Teens may be from another planet, but...
Teenagers are often misunderstood, not listened to or ignored by adults. Teenagers have a lot of things to teach and here are some traits and examples.
By Laura D’Ocon
Teens: Passionate, Talented, Different, And Impulsive. Adventurous, Innocent and Brave. Another perspective about teenagers and their beautiful brains and big hearts. Teenagers are often misunderstood, not listened to or ignored by adults. Teenagers have a lot of things to teach and here are some traits and examples.
According to Laurence Steinberg, a developmental psychologist specializing in adolescence at Temple University, talks about teenagers’ brains in a special edition published by National Geographic, "Beautiful Brains." Steinberg points out that "even 14 to 17 year olds--the biggest risk takers--use the same basic cognitive strategies that adults do. Meaning that teenagers think through their problems and options when facing a difficult and risky circumstance. Even though they have less experience in life, their brains work hard to find the best solutions. Furthermore as Steinberg explains, "Teenagers, contrary to the popular beliefs, also fully recognize that they are mortal."
As a society we should encourage and believe more in our kids and our future generation -they sometimes know what they are doing. It is important to teach them and show them values but it is also important to let them make mistakes and fail.
Often parents fight with their kids because they see their actions as a way of trying to prove that they are no longer kids anymore and this might hurt because they see their children spreading their wings and most likely become frustrated with life. Life is full of frustrations but let them live, fight and explore. Teenagers need to learn about life by risking and feeling. If they never get into a fight or they never feel lost, they are not growing. We want the best for our kids but they need to find what is best for them by themselves.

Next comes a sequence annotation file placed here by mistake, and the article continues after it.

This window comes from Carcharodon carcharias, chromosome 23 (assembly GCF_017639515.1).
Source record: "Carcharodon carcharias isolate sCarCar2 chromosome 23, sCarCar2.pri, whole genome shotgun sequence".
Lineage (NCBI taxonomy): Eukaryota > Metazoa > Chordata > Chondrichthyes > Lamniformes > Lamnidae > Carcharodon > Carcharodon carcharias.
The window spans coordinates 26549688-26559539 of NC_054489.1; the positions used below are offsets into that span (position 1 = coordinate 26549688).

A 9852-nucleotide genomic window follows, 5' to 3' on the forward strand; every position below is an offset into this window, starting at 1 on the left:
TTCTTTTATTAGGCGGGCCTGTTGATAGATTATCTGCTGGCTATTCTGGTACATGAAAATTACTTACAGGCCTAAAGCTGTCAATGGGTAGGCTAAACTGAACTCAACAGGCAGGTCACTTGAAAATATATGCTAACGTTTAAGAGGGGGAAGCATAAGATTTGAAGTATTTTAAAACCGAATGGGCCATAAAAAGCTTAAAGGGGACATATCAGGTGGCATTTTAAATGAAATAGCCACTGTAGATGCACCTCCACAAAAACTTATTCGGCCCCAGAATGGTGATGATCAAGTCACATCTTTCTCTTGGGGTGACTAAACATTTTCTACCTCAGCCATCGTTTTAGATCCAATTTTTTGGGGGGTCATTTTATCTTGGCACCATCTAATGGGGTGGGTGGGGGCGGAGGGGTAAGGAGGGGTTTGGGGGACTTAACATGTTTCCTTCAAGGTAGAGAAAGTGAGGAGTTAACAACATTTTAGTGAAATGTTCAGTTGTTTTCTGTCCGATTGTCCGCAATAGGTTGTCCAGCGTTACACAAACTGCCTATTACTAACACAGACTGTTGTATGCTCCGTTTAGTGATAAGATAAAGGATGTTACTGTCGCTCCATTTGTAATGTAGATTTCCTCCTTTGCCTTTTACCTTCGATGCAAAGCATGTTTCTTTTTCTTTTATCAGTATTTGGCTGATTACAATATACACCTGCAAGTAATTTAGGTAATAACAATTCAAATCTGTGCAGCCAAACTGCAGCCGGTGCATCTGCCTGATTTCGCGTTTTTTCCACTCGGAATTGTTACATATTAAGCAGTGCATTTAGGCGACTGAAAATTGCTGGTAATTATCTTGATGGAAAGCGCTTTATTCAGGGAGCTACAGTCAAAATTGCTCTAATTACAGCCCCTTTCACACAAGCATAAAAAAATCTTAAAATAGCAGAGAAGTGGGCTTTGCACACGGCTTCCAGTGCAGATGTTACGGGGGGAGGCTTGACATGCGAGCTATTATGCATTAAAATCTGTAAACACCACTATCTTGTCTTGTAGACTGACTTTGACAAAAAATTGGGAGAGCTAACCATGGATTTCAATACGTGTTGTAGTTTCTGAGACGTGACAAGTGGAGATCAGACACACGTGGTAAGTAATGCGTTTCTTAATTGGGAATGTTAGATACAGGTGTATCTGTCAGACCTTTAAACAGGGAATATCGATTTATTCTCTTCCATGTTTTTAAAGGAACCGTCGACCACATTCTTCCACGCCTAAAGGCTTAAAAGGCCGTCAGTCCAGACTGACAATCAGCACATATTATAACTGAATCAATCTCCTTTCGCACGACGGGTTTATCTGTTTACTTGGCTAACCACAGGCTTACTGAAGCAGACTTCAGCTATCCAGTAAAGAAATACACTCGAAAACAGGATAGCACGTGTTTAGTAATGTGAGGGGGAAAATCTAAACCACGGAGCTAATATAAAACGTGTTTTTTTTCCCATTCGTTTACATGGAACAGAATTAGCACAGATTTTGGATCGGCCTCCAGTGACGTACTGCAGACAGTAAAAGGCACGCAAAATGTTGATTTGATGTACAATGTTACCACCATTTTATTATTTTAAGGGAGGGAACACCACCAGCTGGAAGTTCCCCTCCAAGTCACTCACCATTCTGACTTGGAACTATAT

Furthermore some attitudes or traits that teens present may seem annoying, or as the article explains, "In scientific terms, teenagers can be a pain in the ass. But they are quite possible the most fully, crucially adaptive human beings around." Teens may be from another planet, but they are a unique and beautiful species. Teens are amazing, creative and special in their own uniqueness. They know deep down what they want although they might seem lost. They fight for their dreams although in adults’ eyes may seem stupid. They risk and fall in love. They meet new people and are open to other opinions. Furthermore it is healthy and natural for teenagers to question their parents’ beliefs and norms. They need to find what works for them.
However, we need to remember that when parents decide to have a kid they are giving them the most valuable gift, life, so now it is their life to live, not theirs. Some research suggests that teenagers value rewards more than consequences. I could give you an example of that: -I love dancing, and when I was little I used to ballroom dance. I had a competition where I twisted my ankle one dance before the final.
I was sad and my ankle hurt really badly, but I wanted to keep dancing and I did not want to leave my dance partner standing. I could not face the loss. I stood up"I looked at my partner and friend and told him "Let's do this." My parents were looking from the audience horrified, but I did not leave the stage. I danced with all my passion and strength. We ended up qualifying for the next round. I was proud, I was happy. At first my family did not understand; they thought I was crazy. Now they do. Now they see that I am growing up healthy and happy. Sometimes it is hard to recognize that teenagers are strong and they can take care of themselves.
On the other hand, teenagers love their families. They do, trust me. Family and friends are always there for us, boyfriends or other stuff like money come and go. Remember to encourage them, support them with their crazy dreams, let them fail and be there for them when they open up themselves to ask you for advice and help. Be there for them, by their side, supporting and encouraging them, without trying to protect them by keeping them in in your shadow.
Let them grow, let them shine, let them breathe and let them teach you from time to time.